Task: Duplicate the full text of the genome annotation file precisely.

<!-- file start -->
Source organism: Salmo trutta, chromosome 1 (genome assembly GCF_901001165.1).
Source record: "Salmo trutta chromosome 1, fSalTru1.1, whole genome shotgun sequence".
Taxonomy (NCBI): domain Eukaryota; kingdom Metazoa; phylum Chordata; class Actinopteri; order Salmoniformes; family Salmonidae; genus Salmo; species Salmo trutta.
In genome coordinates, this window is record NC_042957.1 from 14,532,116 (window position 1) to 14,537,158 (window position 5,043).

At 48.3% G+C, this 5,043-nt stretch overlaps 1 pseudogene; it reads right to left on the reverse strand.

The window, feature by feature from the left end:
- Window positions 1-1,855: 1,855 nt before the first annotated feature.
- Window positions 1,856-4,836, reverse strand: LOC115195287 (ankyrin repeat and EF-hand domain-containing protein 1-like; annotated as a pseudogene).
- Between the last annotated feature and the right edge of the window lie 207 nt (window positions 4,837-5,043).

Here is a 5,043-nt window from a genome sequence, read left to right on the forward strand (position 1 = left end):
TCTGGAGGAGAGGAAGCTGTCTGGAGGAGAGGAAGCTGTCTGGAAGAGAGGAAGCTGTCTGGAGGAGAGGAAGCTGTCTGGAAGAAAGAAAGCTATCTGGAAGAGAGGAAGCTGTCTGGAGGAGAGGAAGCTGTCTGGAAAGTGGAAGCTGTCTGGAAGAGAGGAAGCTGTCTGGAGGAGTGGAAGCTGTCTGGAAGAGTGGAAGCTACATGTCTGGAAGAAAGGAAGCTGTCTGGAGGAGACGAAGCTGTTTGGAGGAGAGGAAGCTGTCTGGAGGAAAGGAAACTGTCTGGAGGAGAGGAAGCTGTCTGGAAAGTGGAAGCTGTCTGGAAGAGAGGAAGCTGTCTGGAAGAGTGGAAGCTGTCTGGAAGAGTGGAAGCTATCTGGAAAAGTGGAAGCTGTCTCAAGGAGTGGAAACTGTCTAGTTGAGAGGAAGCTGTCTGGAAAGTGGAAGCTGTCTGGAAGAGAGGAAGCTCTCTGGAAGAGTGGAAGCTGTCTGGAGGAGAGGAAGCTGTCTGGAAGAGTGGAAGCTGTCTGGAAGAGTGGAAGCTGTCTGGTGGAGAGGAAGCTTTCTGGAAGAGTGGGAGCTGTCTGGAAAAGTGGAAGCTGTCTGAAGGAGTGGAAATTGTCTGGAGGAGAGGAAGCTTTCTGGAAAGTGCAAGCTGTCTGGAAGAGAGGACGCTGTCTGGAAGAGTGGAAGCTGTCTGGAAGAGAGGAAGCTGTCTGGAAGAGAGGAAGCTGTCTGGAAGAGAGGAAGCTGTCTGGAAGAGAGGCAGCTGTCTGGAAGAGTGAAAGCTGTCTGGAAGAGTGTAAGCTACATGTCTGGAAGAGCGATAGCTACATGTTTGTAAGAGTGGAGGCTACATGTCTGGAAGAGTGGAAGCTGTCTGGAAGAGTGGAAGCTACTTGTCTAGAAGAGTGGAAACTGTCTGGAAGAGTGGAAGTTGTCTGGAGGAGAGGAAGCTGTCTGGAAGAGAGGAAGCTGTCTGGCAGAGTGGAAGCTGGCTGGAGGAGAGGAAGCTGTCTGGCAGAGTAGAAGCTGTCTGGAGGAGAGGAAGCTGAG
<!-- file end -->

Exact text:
Source organism: Salmo trutta, chromosome 1 (genome assembly GCF_901001165.1).
Source record: "Salmo trutta chromosome 1, fSalTru1.1, whole genome shotgun sequence".
Taxonomy (NCBI): domain Eukaryota; kingdom Metazoa; phylum Chordata; class Actinopteri; order Salmoniformes; family Salmonidae; genus Salmo; species Salmo trutta.
In genome coordinates, this window is record NC_042957.1 from 14,532,116 (window position 1) to 14,537,158 (window position 5,043).

At 48.3% G+C, this 5,043-nt stretch overlaps 1 pseudogene; it reads right to left on the reverse strand.

The window, feature by feature from the left end:
- Window positions 1-1,855: 1,855 nt before the first annotated feature.
- Window positions 1,856-4,836, reverse strand: LOC115195287 (ankyrin repeat and EF-hand domain-containing protein 1-like; annotated as a pseudogene).
- Between the last annotated feature and the right edge of the window lie 207 nt (window positions 4,837-5,043).

Here is a 5,043-nt window from a genome sequence, read left to right on the forward strand (position 1 = left end):
TCTGGAGGAGAGGAAGCTGTCTGGAGGAGAGGAAGCTGTCTGGAAGAGAGGAAGCTGTCTGGAGGAGAGGAAGCTGTCTGGAAGAAAGAAAGCTATCTGGAAGAGAGGAAGCTGTCTGGAGGAGAGGAAGCTGTCTGGAAAGTGGAAGCTGTCTGGAAGAGAGGAAGCTGTCTGGAGGAGTGGAAGCTGTCTGGAAGAGTGGAAGCTACATGTCTGGAAGAAAGGAAGCTGTCTGGAGGAGACGAAGCTGTTTGGAGGAGAGGAAGCTGTCTGGAGGAAAGGAAACTGTCTGGAGGAGAGGAAGCTGTCTGGAAAGTGGAAGCTGTCTGGAAGAGAGGAAGCTGTCTGGAAGAGTGGAAGCTGTCTGGAAGAGTGGAAGCTATCTGGAAAAGTGGAAGCTGTCTCAAGGAGTGGAAACTGTCTAGTTGAGAGGAAGCTGTCTGGAAAGTGGAAGCTGTCTGGAAGAGAGGAAGCTCTCTGGAAGAGTGGAAGCTGTCTGGAGGAGAGGAAGCTGTCTGGAAGAGTGGAAGCTGTCTGGAAGAGTGGAAGCTGTCTGGTGGAGAGGAAGCTTTCTGGAAGAGTGGGAGCTGTCTGGAAAAGTGGAAGCTGTCTGAAGGAGTGGAAATTGTCTGGAGGAGAGGAAGCTTTCTGGAAAGTGCAAGCTGTCTGGAAGAGAGGACGCTGTCTGGAAGAGTGGAAGCTGTCTGGAAGAGAGGAAGCTGTCTGGAAGAGAGGAAGCTGTCTGGAAGAGAGGAAGCTGTCTGGAAGAGAGGCAGCTGTCTGGAAGAGTGAAAGCTGTCTGGAAGAGTGTAAGCTACATGTCTGGAAGAGCGATAGCTACATGTTTGTAAGAGTGGAGGCTACATGTCTGGAAGAGTGGAAGCTGTCTGGAAGAGTGGAAGCTACTTGTCTAGAAGAGTGGAAACTGTCTGGAAGAGTGGAAGTTGTCTGGAGGAGAGGAAGCTGTCTGGAAGAGAGGAAGCTGTCTGGCAGAGTGGAAGCTGGCTGGAGGAGAGGAAGCTGTCTGGCAGAGTAGAAGCTGTCTGGAGGAGAGGAAGCTGAG